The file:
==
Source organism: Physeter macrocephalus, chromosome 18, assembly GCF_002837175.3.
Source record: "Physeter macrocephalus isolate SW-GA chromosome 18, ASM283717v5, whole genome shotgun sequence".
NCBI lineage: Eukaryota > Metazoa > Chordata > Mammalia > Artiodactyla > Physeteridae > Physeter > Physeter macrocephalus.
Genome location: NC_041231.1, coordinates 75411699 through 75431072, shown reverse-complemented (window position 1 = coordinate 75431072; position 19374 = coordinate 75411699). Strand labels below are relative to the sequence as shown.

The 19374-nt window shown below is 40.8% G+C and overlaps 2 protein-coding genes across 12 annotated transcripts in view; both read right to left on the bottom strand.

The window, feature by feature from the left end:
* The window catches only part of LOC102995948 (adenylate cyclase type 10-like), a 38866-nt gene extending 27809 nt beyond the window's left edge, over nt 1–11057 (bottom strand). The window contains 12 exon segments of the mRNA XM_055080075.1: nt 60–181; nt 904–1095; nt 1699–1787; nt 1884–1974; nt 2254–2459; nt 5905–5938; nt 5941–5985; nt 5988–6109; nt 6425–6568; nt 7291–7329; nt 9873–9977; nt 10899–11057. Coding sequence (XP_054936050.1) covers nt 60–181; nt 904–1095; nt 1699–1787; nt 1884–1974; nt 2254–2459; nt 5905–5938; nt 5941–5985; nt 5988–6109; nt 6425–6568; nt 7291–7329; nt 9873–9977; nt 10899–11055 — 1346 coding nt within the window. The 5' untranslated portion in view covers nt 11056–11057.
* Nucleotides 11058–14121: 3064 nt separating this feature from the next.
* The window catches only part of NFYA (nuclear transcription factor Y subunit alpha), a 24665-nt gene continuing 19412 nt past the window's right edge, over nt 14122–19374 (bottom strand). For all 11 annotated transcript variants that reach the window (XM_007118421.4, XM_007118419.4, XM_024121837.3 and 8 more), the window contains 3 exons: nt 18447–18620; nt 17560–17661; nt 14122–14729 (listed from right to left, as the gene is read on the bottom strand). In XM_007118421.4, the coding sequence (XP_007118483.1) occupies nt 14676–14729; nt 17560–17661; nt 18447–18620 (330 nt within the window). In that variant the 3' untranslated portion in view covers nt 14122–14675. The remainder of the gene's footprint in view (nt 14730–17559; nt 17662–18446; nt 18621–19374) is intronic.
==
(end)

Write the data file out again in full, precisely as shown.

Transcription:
Source organism: Physeter macrocephalus, chromosome 18, assembly GCF_002837175.3.
Source record: "Physeter macrocephalus isolate SW-GA chromosome 18, ASM283717v5, whole genome shotgun sequence".
NCBI lineage: Eukaryota > Metazoa > Chordata > Mammalia > Artiodactyla > Physeteridae > Physeter > Physeter macrocephalus.
Genome location: NC_041231.1, coordinates 75411699 through 75431072, shown reverse-complemented (window position 1 = coordinate 75431072; position 19374 = coordinate 75411699). Strand labels below are relative to the sequence as shown.

The 19374-nt window shown below is 40.8% G+C and overlaps 2 protein-coding genes across 12 annotated transcripts in view; both read right to left on the bottom strand.

The window, feature by feature from the left end:
* The window catches only part of LOC102995948 (adenylate cyclase type 10-like), a 38866-nt gene extending 27809 nt beyond the window's left edge, over nt 1–11057 (bottom strand). The window contains 12 exon segments of the mRNA XM_055080075.1: nt 60–181; nt 904–1095; nt 1699–1787; nt 1884–1974; nt 2254–2459; nt 5905–5938; nt 5941–5985; nt 5988–6109; nt 6425–6568; nt 7291–7329; nt 9873–9977; nt 10899–11057. Coding sequence (XP_054936050.1) covers nt 60–181; nt 904–1095; nt 1699–1787; nt 1884–1974; nt 2254–2459; nt 5905–5938; nt 5941–5985; nt 5988–6109; nt 6425–6568; nt 7291–7329; nt 9873–9977; nt 10899–11055 — 1346 coding nt within the window. The 5' untranslated portion in view covers nt 11056–11057.
* Nucleotides 11058–14121: 3064 nt separating this feature from the next.
* The window catches only part of NFYA (nuclear transcription factor Y subunit alpha), a 24665-nt gene continuing 19412 nt past the window's right edge, over nt 14122–19374 (bottom strand). For all 11 annotated transcript variants that reach the window (XM_007118421.4, XM_007118419.4, XM_024121837.3 and 8 more), the window contains 3 exons: nt 18447–18620; nt 17560–17661; nt 14122–14729 (listed from right to left, as the gene is read on the bottom strand). In XM_007118421.4, the coding sequence (XP_007118483.1) occupies nt 14676–14729; nt 17560–17661; nt 18447–18620 (330 nt within the window). In that variant the 3' untranslated portion in view covers nt 14122–14675. The remainder of the gene's footprint in view (nt 14730–17559; nt 17662–18446; nt 18621–19374) is intronic.